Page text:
Exactly four months ago today, I wrote an article on this blog asking exactly how does Mixcloud compile its own charts. The original feature referenced an interview that Mixcloud CEO Nico Perez (pictured above) provided, which was as brief as it was useless. And his own website was little better at explaining things.
Judging by the latest series of tweets to come out of Mixcloud HQ, it looks like I’m not the only one who’s been baffled. They promise “insider information”, for example – whether this is a euphemism for “this is what Nico told me I could write” is unclear. Now, I’m fairly sure the average reader of this blog has eyes, so do read the entire Twitter thread for yourself.
Ever wanted to know how Mixcloud Charts work? Here’s some insider knowledge to help you boost your shows to the top! Keep reading 👀👇🏼— Mixcloud (@mixcloud) August 31, 2021
My conclusions? It appears that in order to get to the top of the Mixcloud charts, you have to put out shows regularly, be able to persuade your fans to listen for as long as possible and be an absolute whizz at promoting and pushing your own shows using social media. That would be the same social media websites whose algorithms are often weighted heavily against posts encouraging people to leave the aforementioned social media website.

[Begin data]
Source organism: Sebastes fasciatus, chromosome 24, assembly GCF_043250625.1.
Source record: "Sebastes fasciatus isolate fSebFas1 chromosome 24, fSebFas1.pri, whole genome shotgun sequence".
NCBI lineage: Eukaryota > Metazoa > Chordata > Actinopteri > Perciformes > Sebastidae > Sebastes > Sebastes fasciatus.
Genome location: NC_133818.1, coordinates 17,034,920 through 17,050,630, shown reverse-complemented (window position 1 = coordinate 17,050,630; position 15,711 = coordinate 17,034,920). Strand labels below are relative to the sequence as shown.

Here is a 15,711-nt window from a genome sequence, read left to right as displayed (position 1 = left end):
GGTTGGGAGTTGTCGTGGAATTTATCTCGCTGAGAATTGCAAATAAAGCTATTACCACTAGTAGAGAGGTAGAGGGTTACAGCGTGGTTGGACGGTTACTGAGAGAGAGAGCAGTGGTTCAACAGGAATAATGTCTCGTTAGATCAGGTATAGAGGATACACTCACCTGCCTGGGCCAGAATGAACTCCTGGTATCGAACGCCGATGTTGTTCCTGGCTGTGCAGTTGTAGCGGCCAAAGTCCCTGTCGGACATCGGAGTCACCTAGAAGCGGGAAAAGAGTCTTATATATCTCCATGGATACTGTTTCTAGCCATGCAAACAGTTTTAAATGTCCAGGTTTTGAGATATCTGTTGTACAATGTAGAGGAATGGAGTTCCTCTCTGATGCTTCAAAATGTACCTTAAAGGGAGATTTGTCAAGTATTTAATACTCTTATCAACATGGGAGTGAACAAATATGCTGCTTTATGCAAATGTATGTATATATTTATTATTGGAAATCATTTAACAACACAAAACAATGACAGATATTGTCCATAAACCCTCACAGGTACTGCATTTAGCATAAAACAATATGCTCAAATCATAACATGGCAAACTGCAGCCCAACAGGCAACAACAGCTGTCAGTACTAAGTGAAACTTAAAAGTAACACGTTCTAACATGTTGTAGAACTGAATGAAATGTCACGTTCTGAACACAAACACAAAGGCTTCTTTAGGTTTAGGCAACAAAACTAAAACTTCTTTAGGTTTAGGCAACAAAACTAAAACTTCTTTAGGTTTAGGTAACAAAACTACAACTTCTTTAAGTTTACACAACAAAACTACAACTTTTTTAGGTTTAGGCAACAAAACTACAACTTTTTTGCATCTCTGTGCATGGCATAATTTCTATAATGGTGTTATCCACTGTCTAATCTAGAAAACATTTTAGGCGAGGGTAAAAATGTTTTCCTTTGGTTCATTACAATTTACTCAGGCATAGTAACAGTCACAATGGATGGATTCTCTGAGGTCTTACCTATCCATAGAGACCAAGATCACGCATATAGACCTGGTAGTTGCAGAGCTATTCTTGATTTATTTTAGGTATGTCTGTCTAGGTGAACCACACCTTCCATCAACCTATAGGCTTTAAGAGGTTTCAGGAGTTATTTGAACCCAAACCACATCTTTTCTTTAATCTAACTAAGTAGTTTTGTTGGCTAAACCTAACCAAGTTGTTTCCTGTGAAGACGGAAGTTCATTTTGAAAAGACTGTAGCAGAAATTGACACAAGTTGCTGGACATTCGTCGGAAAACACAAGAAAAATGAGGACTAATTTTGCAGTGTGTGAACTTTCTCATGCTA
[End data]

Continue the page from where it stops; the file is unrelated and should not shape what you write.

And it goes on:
And in an age where people’s attention spans are shorter than ever, you somehow have to persuade them to listen to as much of the show as possible, if not the whole thing. This is an area where DJs have something of an advantage – the songs are all mixed together – but it’s still no guarantee.
You have to be a social media genius with a huge profile and the ability to get your fans attention for a long time. Well, that’s alright. For a moment there, I thought Mixcloud were asking for a lot…